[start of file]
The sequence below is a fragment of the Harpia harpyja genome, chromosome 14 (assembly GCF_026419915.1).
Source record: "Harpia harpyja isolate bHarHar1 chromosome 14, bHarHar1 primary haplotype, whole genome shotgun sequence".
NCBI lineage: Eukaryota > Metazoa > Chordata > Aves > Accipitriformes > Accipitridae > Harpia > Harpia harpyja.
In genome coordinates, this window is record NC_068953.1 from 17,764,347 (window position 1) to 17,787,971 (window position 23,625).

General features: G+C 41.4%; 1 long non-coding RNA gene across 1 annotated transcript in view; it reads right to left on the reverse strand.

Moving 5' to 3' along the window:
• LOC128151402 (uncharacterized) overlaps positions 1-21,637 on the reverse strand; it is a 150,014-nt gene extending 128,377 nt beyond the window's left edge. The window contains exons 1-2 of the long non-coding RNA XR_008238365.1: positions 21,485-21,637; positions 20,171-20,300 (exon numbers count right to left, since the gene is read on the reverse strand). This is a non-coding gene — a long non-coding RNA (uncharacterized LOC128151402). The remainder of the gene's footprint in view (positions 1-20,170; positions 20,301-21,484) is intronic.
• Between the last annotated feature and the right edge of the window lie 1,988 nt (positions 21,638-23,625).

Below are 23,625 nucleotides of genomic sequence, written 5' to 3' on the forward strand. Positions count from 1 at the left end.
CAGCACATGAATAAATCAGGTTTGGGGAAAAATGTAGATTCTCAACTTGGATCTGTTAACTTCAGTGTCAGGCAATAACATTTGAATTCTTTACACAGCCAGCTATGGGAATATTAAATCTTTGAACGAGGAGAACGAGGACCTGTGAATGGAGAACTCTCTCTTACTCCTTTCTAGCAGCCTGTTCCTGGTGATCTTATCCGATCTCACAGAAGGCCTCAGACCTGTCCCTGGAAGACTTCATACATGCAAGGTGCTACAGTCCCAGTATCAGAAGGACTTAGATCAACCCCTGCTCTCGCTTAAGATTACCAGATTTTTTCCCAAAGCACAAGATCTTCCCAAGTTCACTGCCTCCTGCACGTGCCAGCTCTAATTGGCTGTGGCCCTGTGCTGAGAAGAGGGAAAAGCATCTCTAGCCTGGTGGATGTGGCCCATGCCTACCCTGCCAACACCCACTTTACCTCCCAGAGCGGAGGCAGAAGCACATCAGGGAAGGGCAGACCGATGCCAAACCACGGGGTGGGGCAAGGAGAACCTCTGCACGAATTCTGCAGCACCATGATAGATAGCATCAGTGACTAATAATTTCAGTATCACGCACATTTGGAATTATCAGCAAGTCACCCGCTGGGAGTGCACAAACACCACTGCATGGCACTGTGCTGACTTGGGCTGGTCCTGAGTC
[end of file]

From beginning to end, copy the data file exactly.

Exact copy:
The sequence below is a fragment of the Harpia harpyja genome, chromosome 14 (assembly GCF_026419915.1).
Source record: "Harpia harpyja isolate bHarHar1 chromosome 14, bHarHar1 primary haplotype, whole genome shotgun sequence".
NCBI lineage: Eukaryota > Metazoa > Chordata > Aves > Accipitriformes > Accipitridae > Harpia > Harpia harpyja.
In genome coordinates, this window is record NC_068953.1 from 17,764,347 (window position 1) to 17,787,971 (window position 23,625).

General features: G+C 41.4%; 1 long non-coding RNA gene across 1 annotated transcript in view; it reads right to left on the reverse strand.

Moving 5' to 3' along the window:
• LOC128151402 (uncharacterized) overlaps positions 1-21,637 on the reverse strand; it is a 150,014-nt gene extending 128,377 nt beyond the window's left edge. The window contains exons 1-2 of the long non-coding RNA XR_008238365.1: positions 21,485-21,637; positions 20,171-20,300 (exon numbers count right to left, since the gene is read on the reverse strand). This is a non-coding gene — a long non-coding RNA (uncharacterized LOC128151402). The remainder of the gene's footprint in view (positions 1-20,170; positions 20,301-21,484) is intronic.
• Between the last annotated feature and the right edge of the window lie 1,988 nt (positions 21,638-23,625).

Below are 23,625 nucleotides of genomic sequence, written 5' to 3' on the forward strand. Positions count from 1 at the left end.
CAGCACATGAATAAATCAGGTTTGGGGAAAAATGTAGATTCTCAACTTGGATCTGTTAACTTCAGTGTCAGGCAATAACATTTGAATTCTTTACACAGCCAGCTATGGGAATATTAAATCTTTGAACGAGGAGAACGAGGACCTGTGAATGGAGAACTCTCTCTTACTCCTTTCTAGCAGCCTGTTCCTGGTGATCTTATCCGATCTCACAGAAGGCCTCAGACCTGTCCCTGGAAGACTTCATACATGCAAGGTGCTACAGTCCCAGTATCAGAAGGACTTAGATCAACCCCTGCTCTCGCTTAAGATTACCAGATTTTTTCCCAAAGCACAAGATCTTCCCAAGTTCACTGCCTCCTGCACGTGCCAGCTCTAATTGGCTGTGGCCCTGTGCTGAGAAGAGGGAAAAGCATCTCTAGCCTGGTGGATGTGGCCCATGCCTACCCTGCCAACACCCACTTTACCTCCCAGAGCGGAGGCAGAAGCACATCAGGGAAGGGCAGACCGATGCCAAACCACGGGGTGGGGCAAGGAGAACCTCTGCACGAATTCTGCAGCACCATGATAGATAGCATCAGTGACTAATAATTTCAGTATCACGCACATTTGGAATTATCAGCAAGTCACCCGCTGGGAGTGCACAAACACCACTGCATGGCACTGTGCTGACTTGGGCTGGTCCTGAGTC